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FBI agent leads task force targeting pimps in child prostitution

FBI agent Gregory Christopher is the State/Federal Law Enforcement Officer of the Year.


FBI agent Gregory Christopher is the State/Federal Law Enforcement Officer of the Year.

TAMPA — In 2008, FBI agent Gregory Christopher helped launch a task force aimed at rescuing children from prostitution. In just one year, the group freed 22 children in Hillsborough and Pinellas counties.

For that, Christopher was named the State/Federal Law Enforcement Officer of the Year.

As leader of the Tampa Area Crimes Against Children task force, Christopher, 32, works with four detectives to remove minors from the grasp of preying pimps.

The St. Petersburg Times spoke with him recently about his job, the problems child prostitutes face and what the community can do to help.

What exactly does the task force do?

It's an FBI-led task force, comprised of Tampa police and the Hillsborough County Sheriff's Office. It started informally about two years ago, and we rescued 22 kids. In 2010, we're pretty much on par. (They've found 21 children so far.) The whole purpose is, one, recovering the kids, and, two, prosecuting the individual who exploited them through sex.

So what happens to the pimps?

We prosecute them in federal or state court — whoever can give the most time. The pimps, they're shocked when they find out they're going to go to jail for this long. They think they were just being a pimp. But these are children. The youngest we've seen is 13.

What kind of time can they get?

It depends on many factors. In federal (court), it's no less than 10 to 15, to life.

What is the typical victim you come across?

A lot of these kids are foster kids, runaway kids. There's not a lot of people looking out for them. I'd say about 70 percent or so are foster kids. We work closely with DCF (the Department of Children and Families).

Twenty-two children rescued in Tampa Bay in just one year — does that seem high to you?

I have no doubt there's a lot more out there. I get at least two or three leads a week. We can't act on everything. There's no way.

So what happens to the girls once you find them?

When girls were arrested in the past, they were booked (into a juvenile justice center), bonded out and went back on the street. You have to treat the girls like a victim — because she is. I've had girls spit in my face. I've had girls cuss me out. I'll tell you why: They haven't had experiences where police are on their side. They're probably going to be beat by their pimp for messing up. It takes a concerted effort to make it clear you want to help them. Pimps completely brainwash a child. It's the most frustrating part about it.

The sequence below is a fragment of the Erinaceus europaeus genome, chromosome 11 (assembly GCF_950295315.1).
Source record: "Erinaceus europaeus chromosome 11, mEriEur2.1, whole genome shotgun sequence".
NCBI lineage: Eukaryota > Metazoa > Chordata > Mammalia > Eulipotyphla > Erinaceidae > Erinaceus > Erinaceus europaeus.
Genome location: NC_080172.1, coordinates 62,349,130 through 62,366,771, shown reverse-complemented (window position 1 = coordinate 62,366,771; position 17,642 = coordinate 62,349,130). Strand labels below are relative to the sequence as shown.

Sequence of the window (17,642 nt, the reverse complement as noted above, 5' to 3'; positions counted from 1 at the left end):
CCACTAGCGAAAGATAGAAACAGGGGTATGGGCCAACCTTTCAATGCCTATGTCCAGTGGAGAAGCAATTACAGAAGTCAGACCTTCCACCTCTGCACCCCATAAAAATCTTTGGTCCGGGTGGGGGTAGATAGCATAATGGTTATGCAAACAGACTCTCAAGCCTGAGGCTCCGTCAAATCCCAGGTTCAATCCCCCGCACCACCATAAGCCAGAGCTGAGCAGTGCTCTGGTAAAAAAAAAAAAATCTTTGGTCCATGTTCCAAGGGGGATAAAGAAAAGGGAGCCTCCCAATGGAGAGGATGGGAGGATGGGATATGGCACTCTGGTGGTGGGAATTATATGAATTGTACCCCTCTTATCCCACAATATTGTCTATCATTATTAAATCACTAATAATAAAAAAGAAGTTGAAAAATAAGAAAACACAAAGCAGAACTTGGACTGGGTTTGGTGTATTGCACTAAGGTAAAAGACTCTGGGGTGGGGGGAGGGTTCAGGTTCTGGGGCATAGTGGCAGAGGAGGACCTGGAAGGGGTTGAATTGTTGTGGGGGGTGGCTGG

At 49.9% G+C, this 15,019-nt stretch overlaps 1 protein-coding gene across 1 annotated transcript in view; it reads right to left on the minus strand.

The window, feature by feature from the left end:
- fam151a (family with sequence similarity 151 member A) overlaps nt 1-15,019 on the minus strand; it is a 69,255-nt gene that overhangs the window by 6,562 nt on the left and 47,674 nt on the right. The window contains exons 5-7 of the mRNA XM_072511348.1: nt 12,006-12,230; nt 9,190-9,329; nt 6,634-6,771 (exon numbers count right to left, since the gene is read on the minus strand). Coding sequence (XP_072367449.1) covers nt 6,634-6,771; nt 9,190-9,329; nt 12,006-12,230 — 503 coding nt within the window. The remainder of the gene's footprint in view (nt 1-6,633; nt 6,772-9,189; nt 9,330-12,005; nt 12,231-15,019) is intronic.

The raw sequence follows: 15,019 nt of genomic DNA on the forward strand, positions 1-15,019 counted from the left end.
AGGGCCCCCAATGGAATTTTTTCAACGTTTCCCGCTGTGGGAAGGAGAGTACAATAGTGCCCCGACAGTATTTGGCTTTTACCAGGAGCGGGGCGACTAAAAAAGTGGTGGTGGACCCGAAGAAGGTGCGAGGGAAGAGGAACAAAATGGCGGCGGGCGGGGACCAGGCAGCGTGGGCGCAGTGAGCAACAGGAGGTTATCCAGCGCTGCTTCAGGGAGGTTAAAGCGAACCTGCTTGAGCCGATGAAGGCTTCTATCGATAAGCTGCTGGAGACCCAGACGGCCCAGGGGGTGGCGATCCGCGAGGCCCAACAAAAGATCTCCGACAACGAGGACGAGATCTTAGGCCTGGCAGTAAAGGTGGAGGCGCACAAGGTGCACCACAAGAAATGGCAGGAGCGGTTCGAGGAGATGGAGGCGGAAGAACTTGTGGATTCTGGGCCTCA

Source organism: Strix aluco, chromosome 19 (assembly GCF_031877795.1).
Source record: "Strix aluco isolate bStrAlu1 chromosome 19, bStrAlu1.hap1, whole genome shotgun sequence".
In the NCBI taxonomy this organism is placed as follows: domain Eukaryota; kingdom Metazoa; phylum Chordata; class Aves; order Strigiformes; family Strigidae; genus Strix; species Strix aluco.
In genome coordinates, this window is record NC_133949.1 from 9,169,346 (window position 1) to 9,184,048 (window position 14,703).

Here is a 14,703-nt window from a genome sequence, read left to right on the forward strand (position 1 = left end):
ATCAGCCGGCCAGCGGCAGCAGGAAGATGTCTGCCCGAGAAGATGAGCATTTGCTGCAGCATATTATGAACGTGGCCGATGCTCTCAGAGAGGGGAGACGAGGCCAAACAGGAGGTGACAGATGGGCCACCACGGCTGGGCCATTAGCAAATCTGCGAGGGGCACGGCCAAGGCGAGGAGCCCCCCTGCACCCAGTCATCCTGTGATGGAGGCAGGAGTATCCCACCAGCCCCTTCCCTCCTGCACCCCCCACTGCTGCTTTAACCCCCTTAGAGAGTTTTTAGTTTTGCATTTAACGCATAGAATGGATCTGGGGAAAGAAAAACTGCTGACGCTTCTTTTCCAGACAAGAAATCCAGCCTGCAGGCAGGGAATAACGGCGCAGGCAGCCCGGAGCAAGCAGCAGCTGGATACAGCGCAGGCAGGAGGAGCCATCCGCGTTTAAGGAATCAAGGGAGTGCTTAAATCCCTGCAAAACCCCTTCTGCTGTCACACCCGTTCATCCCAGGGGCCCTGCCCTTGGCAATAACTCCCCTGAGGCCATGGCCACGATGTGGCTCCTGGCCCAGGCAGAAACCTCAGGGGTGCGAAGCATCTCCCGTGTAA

What happens then?

If you receive five girls and one completely changes her life, then you're doing well. The biggest problem is taking her to a place where she can get help — psychological, mental, substance abuse. Now, we're sending them out of state to Children of the Night in California and Gems in New York. If you send the girl to a foster home or a group home, it's not going to help. Part of that task force (the Florida Statewide Task Force on Human Trafficking) is figuring out how to get a place like that here.

How does something like this even occur in the first place?

The girls are told the pimp is their boyfriend. They think, "He's going to love me. He's keeping me fed. He's giving me a place to stay." The girls don't get the money. The guys have nice cars, live in decent places, have nice clothes. When you find the girls, they're completely numb.

How do you deal with seeing tragedies like these, day after day?

What makes it worthwhile is just seeing the kids when we have a successful rescue. There's nothing better than seeing the girls get out of the game. Some keep in touch with me. They tell me "I hated you at first," but later they're thankful. That's what makes it tolerable: the success stories, and, I've got to be honest, seeing these guys go to jail for a long time.

What can we, as a community, do to help?

You'll be surprised what you can observe or come across. We have our office staffed around-the-clock. Call (813) 253-1000, and someone will be available. Really, it's just about being observant. You could be driving around on, for example, Nebraska Avenue, and you could see a young girl out there. You know that's not right — she looks too young. Call in and describe the girl, where she is and that she looks young. We will address it.

This interview was edited for clarity and brevity. Jessica Vander Velde can be reached at or (813) 226-3433.

FBI agent leads task force targeting pimps in child prostitution 10/03/10 [Last modified: Monday, October 4, 2010 5:55pm]
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